Recent Cardiff v Leeds results make for pretty amazing reading, particularly if, like me, you belong to the generation which grew up at the time when Don Revie’s team may have been, arguably, the most unpopular side in the game, yet, even detractors like me had to concede that, year in, year out, they were also the best side in the country. Leeds fans of that vintage must wonder how it is that some poxy side from south Wales who they only ever used to play, and beat, in cup competitions in their glory days have become such a bogey side to them since that goal by Scott Young nearly thirteen years ago which was one of the first signals of their team’s decline from Champions League Semi Finalists to Championship also rans.
I was at Ninian Park in February 1984 to see George McCluskey’s late effort win what would have been a nondescript affair if it had not been for the fact that I spent most of the match wondering how my team, who had turned surviving relegation struggles to avoid dropping into the third tier into something of an art form over a ten year period, were actually playing “mighty Leeds” in a league game. It will be thirty one years since that match by the time the sides meet again and so Leeds’ wait for that elusive win over us drags on for another year – we are unbeaten now in the sixteen Cardiff v Leeds matches since 1984, having won eleven of them.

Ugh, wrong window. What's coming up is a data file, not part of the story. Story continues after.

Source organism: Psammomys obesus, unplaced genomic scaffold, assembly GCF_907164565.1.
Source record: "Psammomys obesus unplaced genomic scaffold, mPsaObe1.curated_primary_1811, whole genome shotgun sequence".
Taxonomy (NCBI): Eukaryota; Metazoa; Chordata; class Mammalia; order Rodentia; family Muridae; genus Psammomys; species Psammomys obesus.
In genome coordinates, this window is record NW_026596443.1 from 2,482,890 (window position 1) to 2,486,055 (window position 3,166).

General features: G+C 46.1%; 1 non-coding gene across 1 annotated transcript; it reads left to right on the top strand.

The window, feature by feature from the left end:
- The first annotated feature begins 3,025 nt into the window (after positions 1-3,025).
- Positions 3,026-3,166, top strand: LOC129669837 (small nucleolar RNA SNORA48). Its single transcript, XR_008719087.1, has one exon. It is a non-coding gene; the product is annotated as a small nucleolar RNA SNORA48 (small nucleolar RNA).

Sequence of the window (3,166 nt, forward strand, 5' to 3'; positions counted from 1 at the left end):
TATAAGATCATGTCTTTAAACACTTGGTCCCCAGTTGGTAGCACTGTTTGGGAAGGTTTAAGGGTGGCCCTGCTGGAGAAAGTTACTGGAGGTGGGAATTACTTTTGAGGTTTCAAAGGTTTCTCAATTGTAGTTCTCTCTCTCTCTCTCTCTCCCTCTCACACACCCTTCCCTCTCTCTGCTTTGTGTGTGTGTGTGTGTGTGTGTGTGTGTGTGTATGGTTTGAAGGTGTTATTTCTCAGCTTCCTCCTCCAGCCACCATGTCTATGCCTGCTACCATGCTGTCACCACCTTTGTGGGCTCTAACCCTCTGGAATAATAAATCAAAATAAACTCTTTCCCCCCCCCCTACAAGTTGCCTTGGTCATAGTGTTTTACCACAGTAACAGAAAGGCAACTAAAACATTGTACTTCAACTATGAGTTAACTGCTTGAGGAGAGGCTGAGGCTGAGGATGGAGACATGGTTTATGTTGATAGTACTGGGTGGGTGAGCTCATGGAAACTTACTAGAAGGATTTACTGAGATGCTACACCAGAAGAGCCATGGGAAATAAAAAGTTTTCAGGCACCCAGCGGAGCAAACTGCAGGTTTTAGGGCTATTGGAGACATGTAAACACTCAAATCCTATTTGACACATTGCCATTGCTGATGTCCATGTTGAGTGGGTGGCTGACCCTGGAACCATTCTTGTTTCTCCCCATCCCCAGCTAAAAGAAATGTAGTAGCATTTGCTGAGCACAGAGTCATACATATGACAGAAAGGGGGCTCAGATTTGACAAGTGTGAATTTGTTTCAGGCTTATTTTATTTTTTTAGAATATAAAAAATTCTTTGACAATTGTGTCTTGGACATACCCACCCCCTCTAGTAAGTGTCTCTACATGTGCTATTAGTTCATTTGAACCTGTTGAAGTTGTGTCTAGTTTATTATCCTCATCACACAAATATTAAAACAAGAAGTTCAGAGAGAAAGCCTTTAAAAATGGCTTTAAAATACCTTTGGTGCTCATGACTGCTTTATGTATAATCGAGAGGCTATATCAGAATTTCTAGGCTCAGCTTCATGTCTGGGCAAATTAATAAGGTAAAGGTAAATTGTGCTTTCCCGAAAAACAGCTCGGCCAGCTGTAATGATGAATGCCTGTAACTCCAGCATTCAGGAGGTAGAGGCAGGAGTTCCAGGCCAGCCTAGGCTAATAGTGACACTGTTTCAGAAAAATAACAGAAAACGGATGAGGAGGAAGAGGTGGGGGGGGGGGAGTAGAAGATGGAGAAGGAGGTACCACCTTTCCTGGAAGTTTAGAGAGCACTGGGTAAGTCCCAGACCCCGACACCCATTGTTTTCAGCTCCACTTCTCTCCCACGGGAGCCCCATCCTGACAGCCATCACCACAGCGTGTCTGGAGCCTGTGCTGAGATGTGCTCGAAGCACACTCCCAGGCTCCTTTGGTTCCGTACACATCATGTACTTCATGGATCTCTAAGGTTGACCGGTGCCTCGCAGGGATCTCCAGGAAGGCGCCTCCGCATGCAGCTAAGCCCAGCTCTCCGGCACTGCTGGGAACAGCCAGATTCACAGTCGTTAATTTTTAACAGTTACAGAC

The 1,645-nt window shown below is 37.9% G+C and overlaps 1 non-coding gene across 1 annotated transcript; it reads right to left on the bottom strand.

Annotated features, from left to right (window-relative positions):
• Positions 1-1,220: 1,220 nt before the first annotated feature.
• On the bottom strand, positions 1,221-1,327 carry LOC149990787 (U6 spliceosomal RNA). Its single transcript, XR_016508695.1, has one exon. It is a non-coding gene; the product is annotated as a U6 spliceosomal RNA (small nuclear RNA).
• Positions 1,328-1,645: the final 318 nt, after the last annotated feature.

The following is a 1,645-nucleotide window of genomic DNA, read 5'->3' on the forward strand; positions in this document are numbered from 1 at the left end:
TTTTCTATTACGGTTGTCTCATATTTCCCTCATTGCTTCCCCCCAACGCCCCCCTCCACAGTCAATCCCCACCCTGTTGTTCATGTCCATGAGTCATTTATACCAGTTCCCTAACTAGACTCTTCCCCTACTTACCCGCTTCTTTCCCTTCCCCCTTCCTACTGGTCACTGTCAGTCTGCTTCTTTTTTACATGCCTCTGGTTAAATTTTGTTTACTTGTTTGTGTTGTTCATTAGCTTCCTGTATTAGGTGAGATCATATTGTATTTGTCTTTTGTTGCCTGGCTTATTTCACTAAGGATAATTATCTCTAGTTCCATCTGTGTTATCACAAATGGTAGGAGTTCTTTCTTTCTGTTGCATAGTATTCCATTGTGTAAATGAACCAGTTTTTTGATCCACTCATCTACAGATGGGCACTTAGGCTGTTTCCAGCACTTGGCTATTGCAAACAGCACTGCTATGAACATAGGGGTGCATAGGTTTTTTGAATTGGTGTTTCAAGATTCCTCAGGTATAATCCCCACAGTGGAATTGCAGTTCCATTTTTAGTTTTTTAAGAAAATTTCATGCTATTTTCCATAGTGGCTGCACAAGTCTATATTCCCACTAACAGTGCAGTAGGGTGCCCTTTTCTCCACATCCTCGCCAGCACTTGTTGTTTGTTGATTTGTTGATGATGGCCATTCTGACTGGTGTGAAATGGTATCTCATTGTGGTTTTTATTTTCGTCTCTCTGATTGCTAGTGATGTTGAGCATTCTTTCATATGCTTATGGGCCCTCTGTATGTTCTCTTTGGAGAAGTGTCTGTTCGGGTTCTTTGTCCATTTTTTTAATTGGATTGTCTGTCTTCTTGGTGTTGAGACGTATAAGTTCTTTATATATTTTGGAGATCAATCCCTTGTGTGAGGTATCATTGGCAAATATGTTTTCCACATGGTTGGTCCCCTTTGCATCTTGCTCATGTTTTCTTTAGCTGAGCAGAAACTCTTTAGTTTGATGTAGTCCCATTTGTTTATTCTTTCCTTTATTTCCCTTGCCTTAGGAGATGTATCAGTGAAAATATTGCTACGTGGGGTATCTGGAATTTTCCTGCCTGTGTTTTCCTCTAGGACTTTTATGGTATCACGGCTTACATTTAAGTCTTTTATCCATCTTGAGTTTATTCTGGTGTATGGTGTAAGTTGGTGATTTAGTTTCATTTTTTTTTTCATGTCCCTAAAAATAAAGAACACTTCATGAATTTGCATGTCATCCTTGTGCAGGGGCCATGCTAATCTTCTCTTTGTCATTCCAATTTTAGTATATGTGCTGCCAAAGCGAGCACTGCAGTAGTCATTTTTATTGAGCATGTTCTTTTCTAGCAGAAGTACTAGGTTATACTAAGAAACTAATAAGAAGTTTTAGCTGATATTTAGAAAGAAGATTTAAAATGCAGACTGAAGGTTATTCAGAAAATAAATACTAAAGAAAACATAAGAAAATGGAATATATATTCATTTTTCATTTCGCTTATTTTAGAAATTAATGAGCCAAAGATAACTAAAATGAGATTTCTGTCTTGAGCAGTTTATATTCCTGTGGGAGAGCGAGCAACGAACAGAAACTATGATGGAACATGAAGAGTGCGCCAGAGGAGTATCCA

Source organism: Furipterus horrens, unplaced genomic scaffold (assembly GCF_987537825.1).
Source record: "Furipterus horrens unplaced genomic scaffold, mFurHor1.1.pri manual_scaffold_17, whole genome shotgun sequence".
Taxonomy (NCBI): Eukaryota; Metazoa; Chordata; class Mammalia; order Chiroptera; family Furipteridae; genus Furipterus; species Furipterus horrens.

I’ve watched about three quarters of those games and can honestly say that they have all followed a pretty similar pattern – they have all been pretty tight affairs that Leeds have probably felt they could win at times, but, invariably, City have found something to enable them to edge home. The three stand out games for me have been the FA Cup win in 2002 (obviously), the Jason Koumas debut game in 2005 and the 4-0 win at Elland Road in 2010, but even in that last match, Leeds had their chances early on which should have seen them ahead before we got into our stride.
Generally, our wins against Leeds have been ground out affairs that do not live long in the memory for the quality of football on show and yesterday’s 3-1 victory fell into that category in many ways, although I would say it was one of the more comfortable victories we’ve had during our period of domination.
Leeds would have gone into the half time break thinking this could be the day when they ended the Cardiff hoodoo after a poor first forty five minutes that barely threatened to produce a goal at either end. For City, there was an early Whittingham free kick which produced a sharp save from Marco Silvestri in the visitors goal and Anthony Pilkington (withdrawn at half time for Joe Ralls because he was feeling under the weather) could have done better with a far post header from a Craig Noone cross, with much the same applying to Adam LeFondre when he got his head to Whittingham’s free kick, while a Steve Morrison’s header which flew not too far over and a Souleymane Doukara shot that barely troubled David Marshall represented Leeds’ best attacking moments.